The technology industry loves a buzzword, and big data is a favourite. But what does it mean, is it just marketing hype, and what services can it help retailers provide?
If you ask people to define the term ‘big data’, you’ll get different answers. This might be because the term is still relatively new. Big data has “gained widespread use in the last three or four years”, says Darren Vengroff, chief scientist at ecommerce personalisation company RichRelevance.
“It’s a buzzword rather than a well-defined concept,” says Michael Ross, director of ecommerce adviser eCommera. However, it boils down to retailers now being able to access more data than ever before, and it is about using that information to improve different areas of the business.
The emergence of big data is partly a consequence of the growth of online retail. Online shoppers generate large amounts of information about themselves and how they shop. Graham Cooke, founder and chief executive of technology solutions company QuBit, says big data has also resulted from cloud computing, which has made it cheaper to store huge volumes of data. “Cloud computing has given access to thousands of servers to process and store data. The computing power and cheaper storage means we now collect lots of data.” He adds: “Over time as it becomes cheaper and cheaper to do it, retailers have power to access information.”
So when the term big data is used, what type of information is being referred to? Jason Gordon, a customer analytics partner at Deloitte, says big data includes retailers’ traditional, internal data such as transaction details, as well as data from social media, data which has been proactively sourced to shed light on a certain area, and open data, which are data sets released by the Government.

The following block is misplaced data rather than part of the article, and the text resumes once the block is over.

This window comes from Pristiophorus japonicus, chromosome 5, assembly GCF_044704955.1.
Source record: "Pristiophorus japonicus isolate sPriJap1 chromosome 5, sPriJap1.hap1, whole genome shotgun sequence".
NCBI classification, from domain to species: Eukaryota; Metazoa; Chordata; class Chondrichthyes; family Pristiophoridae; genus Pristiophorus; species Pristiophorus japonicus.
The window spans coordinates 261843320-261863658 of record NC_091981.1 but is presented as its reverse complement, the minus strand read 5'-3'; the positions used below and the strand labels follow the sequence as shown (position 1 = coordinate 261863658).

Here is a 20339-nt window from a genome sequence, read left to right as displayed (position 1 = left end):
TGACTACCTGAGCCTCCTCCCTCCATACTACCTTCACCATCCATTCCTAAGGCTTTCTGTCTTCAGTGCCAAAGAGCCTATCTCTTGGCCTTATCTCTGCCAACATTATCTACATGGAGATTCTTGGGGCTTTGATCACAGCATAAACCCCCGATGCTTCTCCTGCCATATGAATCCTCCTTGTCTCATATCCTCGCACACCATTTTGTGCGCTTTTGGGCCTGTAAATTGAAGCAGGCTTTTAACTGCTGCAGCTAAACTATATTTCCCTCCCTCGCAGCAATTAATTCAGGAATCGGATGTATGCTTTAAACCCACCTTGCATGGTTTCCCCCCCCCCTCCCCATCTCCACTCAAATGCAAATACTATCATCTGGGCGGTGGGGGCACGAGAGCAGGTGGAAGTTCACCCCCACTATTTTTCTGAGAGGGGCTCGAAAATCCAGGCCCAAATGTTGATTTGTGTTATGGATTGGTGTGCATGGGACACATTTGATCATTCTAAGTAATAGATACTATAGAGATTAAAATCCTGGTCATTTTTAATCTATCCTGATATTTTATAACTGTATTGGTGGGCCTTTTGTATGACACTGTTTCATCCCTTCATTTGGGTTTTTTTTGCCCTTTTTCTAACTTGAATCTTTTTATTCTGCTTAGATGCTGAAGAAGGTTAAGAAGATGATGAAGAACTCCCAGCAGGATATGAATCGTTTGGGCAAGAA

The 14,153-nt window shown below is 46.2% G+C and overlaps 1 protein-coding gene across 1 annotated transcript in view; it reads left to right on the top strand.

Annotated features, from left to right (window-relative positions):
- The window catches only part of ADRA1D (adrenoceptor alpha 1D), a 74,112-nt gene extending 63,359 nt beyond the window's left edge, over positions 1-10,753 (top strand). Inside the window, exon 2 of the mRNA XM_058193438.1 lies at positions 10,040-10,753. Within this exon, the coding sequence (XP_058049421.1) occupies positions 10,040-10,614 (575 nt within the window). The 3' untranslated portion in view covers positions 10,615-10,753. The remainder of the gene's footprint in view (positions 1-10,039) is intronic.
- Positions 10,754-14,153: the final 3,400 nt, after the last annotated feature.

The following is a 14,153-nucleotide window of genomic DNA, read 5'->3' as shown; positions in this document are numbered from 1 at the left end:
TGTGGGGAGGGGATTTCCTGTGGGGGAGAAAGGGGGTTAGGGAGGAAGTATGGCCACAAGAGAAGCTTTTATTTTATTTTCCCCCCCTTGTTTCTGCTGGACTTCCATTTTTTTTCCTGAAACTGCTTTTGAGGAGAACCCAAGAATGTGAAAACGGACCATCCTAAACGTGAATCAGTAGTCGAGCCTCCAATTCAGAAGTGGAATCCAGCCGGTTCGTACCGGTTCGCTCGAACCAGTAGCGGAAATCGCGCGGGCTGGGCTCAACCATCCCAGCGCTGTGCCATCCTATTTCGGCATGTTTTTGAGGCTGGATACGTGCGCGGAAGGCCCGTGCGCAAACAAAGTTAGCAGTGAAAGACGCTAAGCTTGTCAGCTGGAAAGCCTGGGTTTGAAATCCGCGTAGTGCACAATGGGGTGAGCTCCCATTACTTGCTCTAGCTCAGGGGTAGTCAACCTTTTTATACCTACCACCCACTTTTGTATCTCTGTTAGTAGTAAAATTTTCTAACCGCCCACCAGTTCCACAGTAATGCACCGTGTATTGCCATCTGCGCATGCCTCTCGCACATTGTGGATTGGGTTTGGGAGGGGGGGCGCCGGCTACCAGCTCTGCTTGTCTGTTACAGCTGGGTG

While all this information could leave retailers feeling overwhelmed, Gordon says viewing big data in terms of volume is a mistake. It’s not a case of analysing as much data as possible. He warns against “analysis for the sake of analysis”, which can be “risky, costly, and often fruitless”.
“If people take it to mean ‘very large’ that can be quite costly,” says Gordon. “When we talk about big data we mean enhanced data not just large data.
Big data doesn’t automatically deliver big value. This is about building a unique data set, rather than a big data set. It needs to be high quality rather than big.”
Big data pioneers
“Google and Amazon were doing big data projects back in 2005/6,” says Cooke. “A lot of big data techniques used today were produced at Google.”
Today more retailers are getting in on the act. “Historically it’s been the preserve of the grocers, they have the most mature loyalty cards,” says Gordon.
“But some of the biggest changes are coming from the apparel side of retail. They’re starting to reap some really strong rewards from it.”
QuBit has worked with companies such as lingerie retailer Bravissimo using big data. By analysing data on sales transactions made via different devices it was able to draw some interesting conclusions. For example, customers accessing Bravissimo’s website on a smaller screen were less likely to make purchases. Cooke explains: “They were missing the size guide tool on a smaller screen. We looked at mouse movement, conversion rate, and found there was a relationship between the screen size and conversion rate. We made the size guide more prominent. It increased their sales by £2m a year.”
Qubit has also worked with Notonthehighstreet.com, enabling it to gain greater insight into the customer purchase journey. “One of the biggest challenges in marketing is where you can attribute value,” says Cooke. While retailers often focus on the site visit where the customer makes a purchase, they might have visited four more times before that and these visits are worth analysing as well. Data analytics were applied to every visit and consequently the company increased its budget on generic key words after finding that certain terms had high returns on investment.